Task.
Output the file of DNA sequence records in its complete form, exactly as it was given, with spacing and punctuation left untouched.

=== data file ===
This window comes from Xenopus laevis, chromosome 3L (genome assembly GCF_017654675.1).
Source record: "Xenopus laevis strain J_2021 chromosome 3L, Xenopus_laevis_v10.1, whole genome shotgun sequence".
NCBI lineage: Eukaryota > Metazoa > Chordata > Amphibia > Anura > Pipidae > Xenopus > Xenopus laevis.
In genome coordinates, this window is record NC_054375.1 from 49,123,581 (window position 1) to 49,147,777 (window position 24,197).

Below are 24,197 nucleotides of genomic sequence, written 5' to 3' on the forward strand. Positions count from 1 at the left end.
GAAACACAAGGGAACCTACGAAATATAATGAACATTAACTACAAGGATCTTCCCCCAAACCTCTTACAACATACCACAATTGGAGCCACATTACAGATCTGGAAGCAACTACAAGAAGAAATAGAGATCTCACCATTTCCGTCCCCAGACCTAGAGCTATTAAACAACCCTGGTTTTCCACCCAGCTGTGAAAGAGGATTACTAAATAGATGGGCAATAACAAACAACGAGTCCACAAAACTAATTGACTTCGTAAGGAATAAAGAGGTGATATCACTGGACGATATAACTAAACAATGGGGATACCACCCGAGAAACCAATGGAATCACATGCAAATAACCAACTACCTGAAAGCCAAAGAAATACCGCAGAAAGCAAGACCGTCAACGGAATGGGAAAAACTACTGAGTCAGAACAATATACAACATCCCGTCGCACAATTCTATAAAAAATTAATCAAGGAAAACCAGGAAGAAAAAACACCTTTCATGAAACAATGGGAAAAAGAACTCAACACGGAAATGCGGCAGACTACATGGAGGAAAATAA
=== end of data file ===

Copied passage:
This window comes from Xenopus laevis, chromosome 3L (genome assembly GCF_017654675.1).
Source record: "Xenopus laevis strain J_2021 chromosome 3L, Xenopus_laevis_v10.1, whole genome shotgun sequence".
NCBI lineage: Eukaryota > Metazoa > Chordata > Amphibia > Anura > Pipidae > Xenopus > Xenopus laevis.
In genome coordinates, this window is record NC_054375.1 from 49,123,581 (window position 1) to 49,147,777 (window position 24,197).

Below are 24,197 nucleotides of genomic sequence, written 5' to 3' on the forward strand. Positions count from 1 at the left end.
GAAACACAAGGGAACCTACGAAATATAATGAACATTAACTACAAGGATCTTCCCCCAAACCTCTTACAACATACCACAATTGGAGCCACATTACAGATCTGGAAGCAACTACAAGAAGAAATAGAGATCTCACCATTTCCGTCCCCAGACCTAGAGCTATTAAACAACCCTGGTTTTCCACCCAGCTGTGAAAGAGGATTACTAAATAGATGGGCAATAACAAACAACGAGTCCACAAAACTAATTGACTTCGTAAGGAATAAAGAGGTGATATCACTGGACGATATAACTAAACAATGGGGATACCACCCGAGAAACCAATGGAATCACATGCAAATAACCAACTACCTGAAAGCCAAAGAAATACCGCAGAAAGCAAGACCGTCAACGGAATGGGAAAAACTACTGAGTCAGAACAATATACAACATCCCGTCGCACAATTCTATAAAAAATTAATCAAGGAAAACCAGGAAGAAAAAACACCTTTCATGAAACAATGGGAAAAAGAACTCAACACGGAAATGCGGCAGACTACATGGAGGAAAATAA